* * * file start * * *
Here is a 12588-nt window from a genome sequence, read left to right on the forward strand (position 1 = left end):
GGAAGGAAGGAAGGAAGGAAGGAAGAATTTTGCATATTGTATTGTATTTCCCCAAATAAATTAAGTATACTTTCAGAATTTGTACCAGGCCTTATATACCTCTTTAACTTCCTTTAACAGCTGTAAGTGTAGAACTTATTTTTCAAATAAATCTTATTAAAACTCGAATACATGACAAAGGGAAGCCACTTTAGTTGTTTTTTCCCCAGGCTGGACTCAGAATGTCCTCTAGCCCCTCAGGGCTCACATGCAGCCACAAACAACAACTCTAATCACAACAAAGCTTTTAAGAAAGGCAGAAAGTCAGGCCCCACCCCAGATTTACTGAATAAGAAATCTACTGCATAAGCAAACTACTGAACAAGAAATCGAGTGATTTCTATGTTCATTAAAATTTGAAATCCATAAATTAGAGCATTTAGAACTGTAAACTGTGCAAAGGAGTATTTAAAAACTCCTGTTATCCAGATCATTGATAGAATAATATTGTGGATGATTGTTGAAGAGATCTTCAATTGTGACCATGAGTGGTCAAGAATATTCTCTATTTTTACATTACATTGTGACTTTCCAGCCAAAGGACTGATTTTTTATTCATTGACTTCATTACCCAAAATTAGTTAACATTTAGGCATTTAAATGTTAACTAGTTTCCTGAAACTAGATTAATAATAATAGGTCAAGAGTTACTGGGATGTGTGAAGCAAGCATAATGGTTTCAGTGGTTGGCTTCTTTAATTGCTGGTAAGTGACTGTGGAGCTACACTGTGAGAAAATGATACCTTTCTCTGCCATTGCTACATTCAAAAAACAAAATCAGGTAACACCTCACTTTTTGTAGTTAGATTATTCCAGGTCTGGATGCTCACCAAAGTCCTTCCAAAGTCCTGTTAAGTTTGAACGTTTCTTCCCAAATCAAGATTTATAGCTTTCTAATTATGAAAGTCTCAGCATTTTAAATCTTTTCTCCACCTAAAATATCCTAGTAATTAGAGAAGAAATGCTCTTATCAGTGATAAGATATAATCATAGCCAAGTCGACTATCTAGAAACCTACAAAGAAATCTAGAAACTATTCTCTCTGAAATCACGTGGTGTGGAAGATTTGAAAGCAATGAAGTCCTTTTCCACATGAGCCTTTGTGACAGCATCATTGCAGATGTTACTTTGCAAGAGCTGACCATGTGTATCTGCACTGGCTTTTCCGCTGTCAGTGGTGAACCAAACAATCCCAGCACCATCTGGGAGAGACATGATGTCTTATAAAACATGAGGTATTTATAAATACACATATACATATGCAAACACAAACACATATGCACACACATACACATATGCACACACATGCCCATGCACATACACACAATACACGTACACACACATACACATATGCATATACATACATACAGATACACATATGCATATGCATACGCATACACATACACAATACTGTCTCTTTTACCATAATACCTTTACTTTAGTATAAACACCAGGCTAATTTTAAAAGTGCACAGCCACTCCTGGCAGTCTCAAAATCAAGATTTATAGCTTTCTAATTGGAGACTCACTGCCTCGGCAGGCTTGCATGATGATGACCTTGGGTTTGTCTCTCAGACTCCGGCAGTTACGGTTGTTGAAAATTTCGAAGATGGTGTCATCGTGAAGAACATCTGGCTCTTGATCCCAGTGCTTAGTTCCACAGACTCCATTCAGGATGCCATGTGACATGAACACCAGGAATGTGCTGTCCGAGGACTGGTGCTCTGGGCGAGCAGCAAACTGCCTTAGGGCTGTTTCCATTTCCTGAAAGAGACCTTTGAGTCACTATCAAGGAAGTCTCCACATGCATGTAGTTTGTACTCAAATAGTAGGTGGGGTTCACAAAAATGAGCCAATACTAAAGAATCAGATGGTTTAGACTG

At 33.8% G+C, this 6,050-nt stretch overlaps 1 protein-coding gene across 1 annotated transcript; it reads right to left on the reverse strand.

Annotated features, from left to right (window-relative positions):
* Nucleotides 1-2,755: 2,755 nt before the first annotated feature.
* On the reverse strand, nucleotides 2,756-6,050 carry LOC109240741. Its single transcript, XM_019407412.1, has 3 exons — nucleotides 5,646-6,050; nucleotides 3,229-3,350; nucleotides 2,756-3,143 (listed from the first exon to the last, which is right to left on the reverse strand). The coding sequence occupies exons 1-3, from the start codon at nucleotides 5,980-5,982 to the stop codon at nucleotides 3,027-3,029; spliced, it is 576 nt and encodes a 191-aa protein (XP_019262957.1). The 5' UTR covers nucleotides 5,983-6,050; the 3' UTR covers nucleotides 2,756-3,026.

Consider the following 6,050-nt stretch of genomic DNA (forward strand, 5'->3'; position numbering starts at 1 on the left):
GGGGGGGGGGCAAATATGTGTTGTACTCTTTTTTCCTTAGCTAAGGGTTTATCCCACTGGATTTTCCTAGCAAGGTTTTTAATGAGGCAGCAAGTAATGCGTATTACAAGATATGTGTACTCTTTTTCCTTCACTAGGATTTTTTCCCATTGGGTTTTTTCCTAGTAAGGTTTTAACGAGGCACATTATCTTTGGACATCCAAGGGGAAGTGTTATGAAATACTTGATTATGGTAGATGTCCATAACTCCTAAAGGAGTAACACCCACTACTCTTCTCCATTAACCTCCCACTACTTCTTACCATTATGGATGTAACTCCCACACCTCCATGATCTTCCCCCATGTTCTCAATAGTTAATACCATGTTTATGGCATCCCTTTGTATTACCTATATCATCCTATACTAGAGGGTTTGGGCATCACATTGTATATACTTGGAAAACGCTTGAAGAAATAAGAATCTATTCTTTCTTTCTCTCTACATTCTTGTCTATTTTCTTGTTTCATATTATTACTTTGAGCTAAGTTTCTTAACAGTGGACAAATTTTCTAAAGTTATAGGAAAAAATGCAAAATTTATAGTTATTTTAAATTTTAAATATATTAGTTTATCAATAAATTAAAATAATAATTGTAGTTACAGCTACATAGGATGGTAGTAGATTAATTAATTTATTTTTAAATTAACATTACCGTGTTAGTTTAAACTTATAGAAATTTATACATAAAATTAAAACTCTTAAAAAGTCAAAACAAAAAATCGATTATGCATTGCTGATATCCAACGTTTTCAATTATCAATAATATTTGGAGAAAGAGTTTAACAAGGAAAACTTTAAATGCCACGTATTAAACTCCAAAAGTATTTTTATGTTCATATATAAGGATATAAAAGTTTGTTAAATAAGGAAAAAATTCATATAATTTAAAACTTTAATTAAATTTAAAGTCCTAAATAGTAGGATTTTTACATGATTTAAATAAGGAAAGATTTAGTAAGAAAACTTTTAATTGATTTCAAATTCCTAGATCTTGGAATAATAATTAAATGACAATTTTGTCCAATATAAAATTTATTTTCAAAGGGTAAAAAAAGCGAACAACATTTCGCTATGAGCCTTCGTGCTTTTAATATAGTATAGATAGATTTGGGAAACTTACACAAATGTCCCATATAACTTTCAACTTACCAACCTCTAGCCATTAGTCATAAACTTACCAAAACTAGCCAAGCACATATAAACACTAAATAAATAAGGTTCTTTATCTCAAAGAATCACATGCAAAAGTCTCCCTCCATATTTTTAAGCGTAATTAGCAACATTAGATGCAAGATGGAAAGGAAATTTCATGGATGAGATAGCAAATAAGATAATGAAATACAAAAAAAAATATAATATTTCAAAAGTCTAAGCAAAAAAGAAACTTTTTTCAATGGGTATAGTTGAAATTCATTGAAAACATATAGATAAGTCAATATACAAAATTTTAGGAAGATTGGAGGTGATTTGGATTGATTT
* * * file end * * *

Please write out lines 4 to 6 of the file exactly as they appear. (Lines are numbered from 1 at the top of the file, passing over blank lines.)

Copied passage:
Annotated features, from left to right (window-relative positions):
* Nucleotides 1-2,755: 2,755 nt before the first annotated feature.
* On the reverse strand, nucleotides 2,756-6,050 carry LOC109240741. Its single transcript, XM_019407412.1, has 3 exons — nucleotides 5,646-6,050; nucleotides 3,229-3,350; nucleotides 2,756-3,143 (listed from the first exon to the last, which is right to left on the reverse strand). The coding sequence occupies exons 1-3, from the start codon at nucleotides 5,980-5,982 to the stop codon at nucleotides 3,027-3,029; spliced, it is 576 nt and encodes a 191-aa protein (XP_019262957.1). The 5' UTR covers nucleotides 5,983-6,050; the 3' UTR covers nucleotides 2,756-3,026.